Are Candidates Even Talking About the 21st Century Economy?
It’s very common to encounter broad complaints saying things like, “Copyright law should not stop me from fixing or altering my technology.” Often, this generalization is made by people who don’t necessarily know they’re referring to Title I of the DMCA but who have read somewhere that copyright law prevents reverse engineering, maintenance, jail-breaking, and overall tinkering with products ranging from personal small electronics to cars, trucks, and tractors.
But as I first discussed in this post, the whole concept of ownership of many of our core products may be waning faster than these apparent conflicts with intellectual property law might ever be addressed. This transformation is highlighted by what seems to be an inexorable march toward an autonomous vehicle transportation system—a change that comes with consequences far more relevant than the matter of a “right” to fiddle with the gadgets we purchase.
With the announcement last week that the federal government officially endorses the development of driverless vehicles, it is noteworthy that no candidate running for any office seems likely to address the radical social and economic implications of this seismic shift in the transportation sector. Although I cannot bring myself to compare and contrast Donald Trump with any other prospective candidate for office, for the purposes of this post, suffice to say that between Trump’s version of trickle-down economics and Hillary Clinton’s version of focusing on the middle-class, it seems to me that neither candidate is talking about the same 21st century economy in which Wall Street is investing.
Candidates across the political spectrum keep referring to fair trade deals as a common scapegoat as a prelude to their myriad promises to “bring jobs back” to America. This is already a fallacy, pretending that we can reverse globalization through tax policy alone, or without a specific plan for investments—either public or private—that might actually grow domestic jobs. Meanwhile, VCs, Wall Street, and the tech firms are placing big bets on a more generally automated future; and nobody seems to want to talk about the jobs we are, therefore, poised to eliminate over the next decade or two. Not outsource through trade. Just eliminate right here at home.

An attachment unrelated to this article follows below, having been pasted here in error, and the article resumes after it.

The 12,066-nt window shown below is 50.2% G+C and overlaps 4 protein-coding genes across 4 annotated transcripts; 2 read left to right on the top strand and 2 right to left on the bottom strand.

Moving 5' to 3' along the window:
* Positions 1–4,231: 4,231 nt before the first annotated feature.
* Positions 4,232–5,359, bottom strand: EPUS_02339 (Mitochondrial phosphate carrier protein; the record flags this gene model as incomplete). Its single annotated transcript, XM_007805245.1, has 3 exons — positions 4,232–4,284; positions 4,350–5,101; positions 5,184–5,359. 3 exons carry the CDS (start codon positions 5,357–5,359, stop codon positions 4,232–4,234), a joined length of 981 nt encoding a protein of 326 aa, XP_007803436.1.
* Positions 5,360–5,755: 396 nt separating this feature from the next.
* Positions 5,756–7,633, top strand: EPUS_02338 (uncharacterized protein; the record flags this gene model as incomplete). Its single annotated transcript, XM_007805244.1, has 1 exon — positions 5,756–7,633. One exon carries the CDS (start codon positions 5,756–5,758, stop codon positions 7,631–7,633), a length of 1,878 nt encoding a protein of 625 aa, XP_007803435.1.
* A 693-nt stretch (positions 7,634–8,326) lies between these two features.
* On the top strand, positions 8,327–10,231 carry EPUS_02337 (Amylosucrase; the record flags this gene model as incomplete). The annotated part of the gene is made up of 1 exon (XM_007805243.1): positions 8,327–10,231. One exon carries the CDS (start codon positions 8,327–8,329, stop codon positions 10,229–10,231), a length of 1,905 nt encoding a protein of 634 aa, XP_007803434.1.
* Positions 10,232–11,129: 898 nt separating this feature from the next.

For instance, a truly driverless future would probably wipe out a minimum of 10 million jobs, beginning with an estimated 8.5 million who work as drivers and at least a few million who work in some capacity related to the current ground transportation industry. Granted there would be jobs created in order to build and maintain a new, driverless infrastructure, but only a fraction of the number that would be lost. And equally if not more challenging is the question of whose investment would build this new infrastructure?
Let’s face it. The United States is bipolar when it comes to great building projects, which I think explains why our infrastructure is antiquated in contrast to other developed—and even developing—nations. As if to emphasize our duality in this context, it’s notable that the two eras when most American infrastructure was built happen to have been based on antithetical models. The first era was a period of unfettered capitalism, which built the foundations of the country’s industrial capacity from the mid-19th to the early 20th; and the second era was a brief period of outright socialism—the New Deal—which built highways, buildings, dams, etc. most of which is still in use today, even if it’s looking a little rusty.